“It’s about redistribution of resources,” she said. “There are people who have things they don’t need, people who have money, people who want to help but are not sure how.”

She continued, “I’m a conduit for so many people who want to help their neighbors, but are not sure how. It’s all about relationships. The work is ongoing. There is always a need and a place to make the connection.”

Friend, who has taught at LB for 24 years, went on to mention the importance of service there. “Service has always been a part of this school,” she said. “Littlebrook has a deep tradition of service.”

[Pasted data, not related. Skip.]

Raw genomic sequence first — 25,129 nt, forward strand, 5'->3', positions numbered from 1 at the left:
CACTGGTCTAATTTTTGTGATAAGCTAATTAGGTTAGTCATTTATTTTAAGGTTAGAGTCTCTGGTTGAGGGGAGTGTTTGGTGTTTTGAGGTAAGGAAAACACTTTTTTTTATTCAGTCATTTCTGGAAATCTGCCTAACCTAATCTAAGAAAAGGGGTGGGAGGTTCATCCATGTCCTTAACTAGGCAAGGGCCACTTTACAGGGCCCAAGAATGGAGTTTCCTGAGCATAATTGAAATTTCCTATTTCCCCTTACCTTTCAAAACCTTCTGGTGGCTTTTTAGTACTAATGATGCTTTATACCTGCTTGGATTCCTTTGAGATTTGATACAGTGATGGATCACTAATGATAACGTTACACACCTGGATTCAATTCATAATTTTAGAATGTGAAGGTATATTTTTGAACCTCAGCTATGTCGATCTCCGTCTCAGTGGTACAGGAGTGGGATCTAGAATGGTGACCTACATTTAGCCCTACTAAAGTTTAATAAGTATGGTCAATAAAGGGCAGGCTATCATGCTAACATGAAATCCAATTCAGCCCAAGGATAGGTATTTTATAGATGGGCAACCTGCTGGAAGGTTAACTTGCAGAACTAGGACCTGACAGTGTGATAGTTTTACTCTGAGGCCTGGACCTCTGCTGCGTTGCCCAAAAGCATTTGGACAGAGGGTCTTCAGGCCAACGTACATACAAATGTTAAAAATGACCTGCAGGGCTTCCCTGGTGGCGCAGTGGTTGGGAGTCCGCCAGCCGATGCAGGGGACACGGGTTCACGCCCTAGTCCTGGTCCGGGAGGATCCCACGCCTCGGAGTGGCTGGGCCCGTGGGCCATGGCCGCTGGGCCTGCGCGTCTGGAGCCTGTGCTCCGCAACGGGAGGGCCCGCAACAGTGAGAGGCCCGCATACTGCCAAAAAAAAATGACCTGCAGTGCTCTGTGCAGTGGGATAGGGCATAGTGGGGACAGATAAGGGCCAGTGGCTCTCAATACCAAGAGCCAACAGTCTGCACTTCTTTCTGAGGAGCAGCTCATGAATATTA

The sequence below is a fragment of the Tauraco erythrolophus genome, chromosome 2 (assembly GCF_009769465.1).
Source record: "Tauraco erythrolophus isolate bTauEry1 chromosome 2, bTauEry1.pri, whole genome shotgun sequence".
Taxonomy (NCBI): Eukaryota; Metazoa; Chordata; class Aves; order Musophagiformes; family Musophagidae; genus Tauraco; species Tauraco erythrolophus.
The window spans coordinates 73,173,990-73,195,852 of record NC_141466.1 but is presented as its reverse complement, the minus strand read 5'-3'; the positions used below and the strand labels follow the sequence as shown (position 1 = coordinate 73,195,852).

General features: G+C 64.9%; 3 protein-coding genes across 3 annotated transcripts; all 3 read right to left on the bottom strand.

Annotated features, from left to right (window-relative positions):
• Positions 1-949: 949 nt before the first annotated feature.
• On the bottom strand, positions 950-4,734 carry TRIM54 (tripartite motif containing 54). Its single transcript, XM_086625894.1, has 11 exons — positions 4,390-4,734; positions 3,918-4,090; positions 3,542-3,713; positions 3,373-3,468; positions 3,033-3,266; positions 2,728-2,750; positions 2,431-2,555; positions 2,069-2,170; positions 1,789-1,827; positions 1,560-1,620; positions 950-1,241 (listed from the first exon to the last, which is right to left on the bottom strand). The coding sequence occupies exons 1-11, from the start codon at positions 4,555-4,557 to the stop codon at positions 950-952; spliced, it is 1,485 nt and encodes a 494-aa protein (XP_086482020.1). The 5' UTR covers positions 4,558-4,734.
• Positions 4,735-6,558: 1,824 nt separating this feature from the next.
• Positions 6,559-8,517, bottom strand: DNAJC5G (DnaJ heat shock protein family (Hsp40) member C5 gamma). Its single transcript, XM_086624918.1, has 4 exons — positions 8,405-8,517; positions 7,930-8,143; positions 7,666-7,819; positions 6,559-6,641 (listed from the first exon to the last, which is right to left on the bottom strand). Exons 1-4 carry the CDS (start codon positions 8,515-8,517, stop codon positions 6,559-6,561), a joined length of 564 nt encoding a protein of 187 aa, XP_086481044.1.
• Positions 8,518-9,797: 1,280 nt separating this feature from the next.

LB Principal Luis Ramirez concurred. He described the spirit that helps to drive the successful partnership with HomeFront. “The children here have really impressed me with the ideas they come up with to address any areas of need in our community. There are student-created signs around Littlebrook requesting items for individuals and families in need at HomeFront as well as boxes in our lobby to collect those items.

“Our staff members assist by donating items and preparing them for delivery. Parent volunteers and teachers take the items to HomeFront for distribution. The services and housing provided by HomeFront are truly appreciated by all of us, and we are proud to be a part of helping them and our families in need.”

Tuller pointed out that there are ample opportunities to get involved at HF (website: “A number of schools help out, but Littlebrook is unique,” she said. “We would like to see Littlebrook’s program replicated elsewhere.”